Gates: Failure in Afghanistan Would Mean a 'Taliban Takeover' of Country

U.S. Secretary of Defense Robert Gates and Chairman of the Joint Chiefs of Staff Admiral Mike Mullen testify before the Senate Armed Services Committee hearing on Afghanistan, 02 Dec 2009
U.S. Secretary of Defense Robert Gates and Chairman of the Joint Chiefs of Staff Admiral Mike Mullen testify before the Senate Armed Services Committee hearing on Afghanistan, 02 Dec 2009

U.S. Defense Secretary Robert Gates defended President Barack Obama's new Afghanistan strategy at a congressional hearing on Wednesday, saying that failure in Afghanistan would mean a "Taliban takeover" of the country.  Secretary of State Hillary Clinton and the Chairman of the Joint Chiefs of Staff Admiral Michael Mullen also took questions from members of the Senate Armed Services Committee, with several lawmakers pressing them about the president's pledge to begin troop withdrawals from Afghanistan by July of 2011. 

On the day after a major speech by President Obama announcing his plan to send an additional 30,000 U.S. troops to Afghanistan, senior cabinet members and Pentagon officials went to Capitol Hill to take questions from Senate lawmakers.

Defense Secretary Robert Gates said the stakes for U.S. national security could not be higher.

"Failure in Afghanistan would mean a Taliban takeover of much, if not most, of the country and likely a renewed civil war," said Robert Gates.

Gates said Taliban-ruled areas could quickly become sanctuaries for al-Qaida again and a staging area for attacks into Pakistan.  He said this would have severe consequences for the United States and the world, and that President Obama made the right decision to boost U.S. forces in Afghanistan.

"The president's decision offers the best possibility to decisively change the momentum in Afghanistan, and fundamentally alter the strategic equation in Pakistan and Central Asia," he said.

Secretary of State Hillary Clinton agreed that President Obama chose the best way forward out of a range of difficult options.  She said Afghanistan's vital importance to U.S. security has been clear ever since the September 11, 2001 terrorist attacks on the United States.

"The case for action against al-Qaida has always been clear, but the United States' course of action has not," said Hillary Clinton.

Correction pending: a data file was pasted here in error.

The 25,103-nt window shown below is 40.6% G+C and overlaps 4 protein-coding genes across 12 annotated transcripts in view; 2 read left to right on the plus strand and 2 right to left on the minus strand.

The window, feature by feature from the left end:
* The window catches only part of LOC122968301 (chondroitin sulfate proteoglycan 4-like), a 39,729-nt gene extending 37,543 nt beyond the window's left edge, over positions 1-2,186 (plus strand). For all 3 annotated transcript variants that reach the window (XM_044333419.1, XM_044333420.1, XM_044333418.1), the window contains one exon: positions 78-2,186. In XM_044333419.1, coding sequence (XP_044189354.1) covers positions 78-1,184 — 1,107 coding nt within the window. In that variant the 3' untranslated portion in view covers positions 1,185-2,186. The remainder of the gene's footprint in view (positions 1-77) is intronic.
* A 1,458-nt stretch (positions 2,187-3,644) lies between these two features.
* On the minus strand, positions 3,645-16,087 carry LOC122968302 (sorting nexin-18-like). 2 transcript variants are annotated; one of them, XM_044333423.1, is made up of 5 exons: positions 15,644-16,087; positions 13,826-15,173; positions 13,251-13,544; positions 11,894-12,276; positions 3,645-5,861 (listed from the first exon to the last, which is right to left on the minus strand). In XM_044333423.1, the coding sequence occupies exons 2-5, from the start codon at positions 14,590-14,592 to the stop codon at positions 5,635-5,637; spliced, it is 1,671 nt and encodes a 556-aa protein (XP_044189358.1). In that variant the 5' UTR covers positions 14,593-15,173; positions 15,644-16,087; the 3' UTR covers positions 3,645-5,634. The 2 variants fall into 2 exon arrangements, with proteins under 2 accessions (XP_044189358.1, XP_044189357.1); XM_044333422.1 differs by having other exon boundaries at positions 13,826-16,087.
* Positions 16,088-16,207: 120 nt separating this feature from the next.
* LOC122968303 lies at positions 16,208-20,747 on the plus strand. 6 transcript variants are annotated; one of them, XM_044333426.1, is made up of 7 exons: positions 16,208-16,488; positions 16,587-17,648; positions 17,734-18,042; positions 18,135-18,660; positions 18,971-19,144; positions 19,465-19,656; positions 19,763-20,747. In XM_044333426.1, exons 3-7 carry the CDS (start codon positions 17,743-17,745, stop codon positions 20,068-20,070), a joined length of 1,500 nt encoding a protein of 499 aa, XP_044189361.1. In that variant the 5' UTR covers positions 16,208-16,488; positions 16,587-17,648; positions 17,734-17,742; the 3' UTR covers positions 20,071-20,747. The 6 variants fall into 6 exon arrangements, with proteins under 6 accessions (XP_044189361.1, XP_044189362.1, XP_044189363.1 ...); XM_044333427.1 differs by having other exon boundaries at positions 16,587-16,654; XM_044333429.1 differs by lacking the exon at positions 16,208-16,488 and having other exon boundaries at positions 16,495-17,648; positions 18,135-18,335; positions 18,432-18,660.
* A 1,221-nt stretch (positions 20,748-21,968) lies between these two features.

Clinton said she believes the U.S.-led war in Iraq was a distraction that allowed the Taliban and other extremists to regroup.

"And while our attention was focused elsewhere, the Taliban gained momentum in Afghanistan and the extremist threat grew in Pakistan - a country with 175 million people, a nuclear arsenal and more than its share of challenges," she said.

Most members of the Armed Services Committee supported President Obama's decision to increase the number of U.S. troops in Afghanistan.  But several senators pressed Gates, Clinton and Mullen on comments the president made about beginning to pull out U.S. troops in late 2011.

Republican Senator John McCain was one of them.

"A withdrawal date only emboldens al-Qaida and the Taliban, while dispiriting our Afghan partners and making it less likely that they will risk their lives to take our side in this fight," said John McCain.

Senator McCain said success is the only exit strategy and that American troops should return home with honor when the war is won, not before.

Admiral Mullen and Secretary Gates said that one reason President Obama set a date for beginning to withdraw U.S. troops was to get Afghanis to take more responsibility for stabilizing their country. 

Independent Democratic Senator Joseph Lieberman gave President Obama credit for making a decision to send more troops that is opposed by many liberal members of his own Democratic Party.

"The president has quite literally put our national security interests ahead of partisan political interests," said Lieberman.

Lieberman urged all lawmakers to do the same on national security matters.  

Senior Obama administration officials will continue to answer lawmakers questions at hearings on Capitol Hill this week.  Congress must approve funding for the additional troops that President Obama wants to send to Afghanistan.  

This forum has been closed.
There are no comments in this forum. Be first and add one

Featured Videos

Your JavaScript is turned off or you have an old version of Adobe's Flash Player. Get the latest Flash player.
Making a Minti
October 07, 2015 4:17 AM
While apples, corn, and cranberries top the list of fall produce in the US, it’s also the time to harvest gum, candy, and toothpaste—or at least the oil that makes them minty fresh. Erika Celeste reports from South Bend, Indiana on the mint harvest.